3

Is there some word for a being / entity / intelligence that is either all-knowing or has an amount of knowledge that far exceeds that of a human being?

closed as off-topic by tchrist Jan 5 at 20:32

This question appears to be off-topic. The users who voted to close gave this specific reason:

If this question can be reworded to fit the rules in the help center, please edit the question.

  • 2
    All questions here have a research requirement: please show us what words you have already considered but discarded and why. Questions on choosing an ideal word or phrase must include information on how it will be used in order to be answered. For help writing a good word or phrase request, see: About single word requests. Please also read Single word requests, crosswords, and the fight against mediocrity on ELU’s Meta site. – tchrist Jan 5 at 20:32
  • It is really annoying to spend 20 minutes composing an answer, then find that some heavy handed moderators have closed the question. Anyhow, here is my answer, without explanation: macheÏde. – Greg Lee Jan 5 at 21:23
  • @GregLee Yes, I don't understand why moderators should bee so fast at closing questions (or close them at all), or disqualifying people's answers for various reasons. That prevents both the OP from receiving answers, and the people giving the answers from, well, contributing with their knowledge. Right, tchrist? – HelloGoodbye Jan 6 at 0:54
  • 1
    @GregLee: "Son of Battle," is that what macheÏde means? – HelloGoodbye Jan 6 at 0:59
  • No. Apparently a Greek word with that meaning is the etymology, But it means what Emanuel Lasker coined it to mean. – Greg Lee Jan 9 at 22:06
4

Such an entity is said to be omniscient:

1 : having infinite awareness, understanding, and insight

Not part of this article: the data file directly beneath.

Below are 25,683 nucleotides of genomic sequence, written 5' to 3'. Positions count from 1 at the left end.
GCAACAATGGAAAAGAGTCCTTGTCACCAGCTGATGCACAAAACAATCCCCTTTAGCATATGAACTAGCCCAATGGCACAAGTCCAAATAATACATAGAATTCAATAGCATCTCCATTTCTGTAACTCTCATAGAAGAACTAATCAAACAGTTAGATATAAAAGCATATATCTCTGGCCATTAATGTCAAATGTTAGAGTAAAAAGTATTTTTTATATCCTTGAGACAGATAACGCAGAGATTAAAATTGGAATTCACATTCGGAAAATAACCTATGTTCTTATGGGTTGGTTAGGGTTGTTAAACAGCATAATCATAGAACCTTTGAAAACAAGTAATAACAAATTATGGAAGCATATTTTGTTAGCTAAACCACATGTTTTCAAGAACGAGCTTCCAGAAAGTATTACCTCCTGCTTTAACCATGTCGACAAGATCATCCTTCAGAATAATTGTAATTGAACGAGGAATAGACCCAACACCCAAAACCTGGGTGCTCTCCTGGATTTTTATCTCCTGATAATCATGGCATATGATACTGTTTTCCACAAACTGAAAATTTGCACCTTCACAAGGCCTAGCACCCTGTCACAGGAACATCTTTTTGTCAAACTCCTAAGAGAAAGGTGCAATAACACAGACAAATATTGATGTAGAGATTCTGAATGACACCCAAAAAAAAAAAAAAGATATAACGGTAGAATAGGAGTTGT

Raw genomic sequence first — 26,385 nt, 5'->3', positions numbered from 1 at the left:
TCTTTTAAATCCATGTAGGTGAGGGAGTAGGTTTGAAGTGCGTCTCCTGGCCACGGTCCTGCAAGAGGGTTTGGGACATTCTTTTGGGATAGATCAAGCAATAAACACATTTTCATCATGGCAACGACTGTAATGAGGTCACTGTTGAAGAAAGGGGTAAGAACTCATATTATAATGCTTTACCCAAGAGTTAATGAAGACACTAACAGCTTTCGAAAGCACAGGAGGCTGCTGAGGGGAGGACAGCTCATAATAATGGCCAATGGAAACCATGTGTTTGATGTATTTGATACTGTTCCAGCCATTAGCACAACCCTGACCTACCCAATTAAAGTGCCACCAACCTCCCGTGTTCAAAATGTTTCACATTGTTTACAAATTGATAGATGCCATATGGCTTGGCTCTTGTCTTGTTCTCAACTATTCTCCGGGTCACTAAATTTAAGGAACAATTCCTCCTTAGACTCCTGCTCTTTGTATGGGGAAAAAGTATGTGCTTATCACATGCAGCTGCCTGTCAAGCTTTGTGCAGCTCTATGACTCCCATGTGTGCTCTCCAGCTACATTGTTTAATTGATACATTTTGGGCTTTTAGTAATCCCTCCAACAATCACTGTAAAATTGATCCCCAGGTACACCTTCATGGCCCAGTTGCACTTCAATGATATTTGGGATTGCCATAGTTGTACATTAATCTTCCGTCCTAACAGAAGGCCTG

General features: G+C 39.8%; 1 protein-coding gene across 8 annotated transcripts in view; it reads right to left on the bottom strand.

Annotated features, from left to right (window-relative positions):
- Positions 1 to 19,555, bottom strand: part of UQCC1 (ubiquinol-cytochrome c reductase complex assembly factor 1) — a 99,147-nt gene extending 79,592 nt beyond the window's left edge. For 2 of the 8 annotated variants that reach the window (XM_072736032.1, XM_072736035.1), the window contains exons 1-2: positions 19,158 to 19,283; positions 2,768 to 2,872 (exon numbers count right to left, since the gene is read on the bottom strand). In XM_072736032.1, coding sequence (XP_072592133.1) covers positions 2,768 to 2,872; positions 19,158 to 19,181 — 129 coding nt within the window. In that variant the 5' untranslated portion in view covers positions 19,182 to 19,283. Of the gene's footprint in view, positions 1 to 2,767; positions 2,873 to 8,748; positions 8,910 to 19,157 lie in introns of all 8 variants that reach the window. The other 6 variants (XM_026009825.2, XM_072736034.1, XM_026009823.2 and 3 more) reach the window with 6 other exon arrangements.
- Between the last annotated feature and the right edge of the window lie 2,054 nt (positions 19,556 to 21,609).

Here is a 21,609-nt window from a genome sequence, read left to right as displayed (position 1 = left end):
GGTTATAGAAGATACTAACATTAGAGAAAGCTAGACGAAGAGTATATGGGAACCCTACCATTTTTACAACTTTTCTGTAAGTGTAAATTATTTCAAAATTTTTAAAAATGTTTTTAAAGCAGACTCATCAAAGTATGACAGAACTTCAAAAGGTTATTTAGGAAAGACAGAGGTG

// an omniscient author
// the narrator seems an omniscient person who tells us about the characters and their relations— Ira Konigsberg

2 : possessed of universal or complete knowledge
// the omniscient God

(source: Merriam-Webster)

It's never used in a literal sense when applied to real humans (the examples for definition 1 come from writing). If I'd call your uncle omniscient, I'd mean that figuratively; he might know a lot, but not so much that his knowledge far exceeds that of other humans.

  • If you don't mind, may I ask that you please meditate upon this guidance from Jon Ericson and then consider expanding this into a proper answer? Jon’s post explains why we prefer answers with actual context and explanations, not mere copying of someone else’s words from some googled reference work without including any new content in your own words. Otherwise we aren’t building up a library of expert answers by creating new content; we’re only showing off our own google-fu and adding nothing to our growing expert library.. – tchrist Jan 5 at 20:29
  • Yeah, it's easy to provide a word that for 95% sure fits the OP's intentions, but without more context in the question it's hard to provide proper context in the answer. Does that mean we should be harsher in closing questions like this? Relevant diagram about the current situation on Stack Overflow - this answer might qualify for group 3. – Glorfindel Jan 5 at 20:47
  • Yes, I believe that we should indeed be much harsher in closing questions like this. So does Shog. – tchrist Jan 5 at 20:49
  • Heh, so it's a seven-year-old problem ... – Glorfindel Jan 5 at 20:50
  • It’s even worse than that, more like a seven-year-old-on-a-sugar-addiction-high problem. :) – tchrist Jan 5 at 20:56

Not the answer you're looking for? Browse other questions tagged or ask your own question.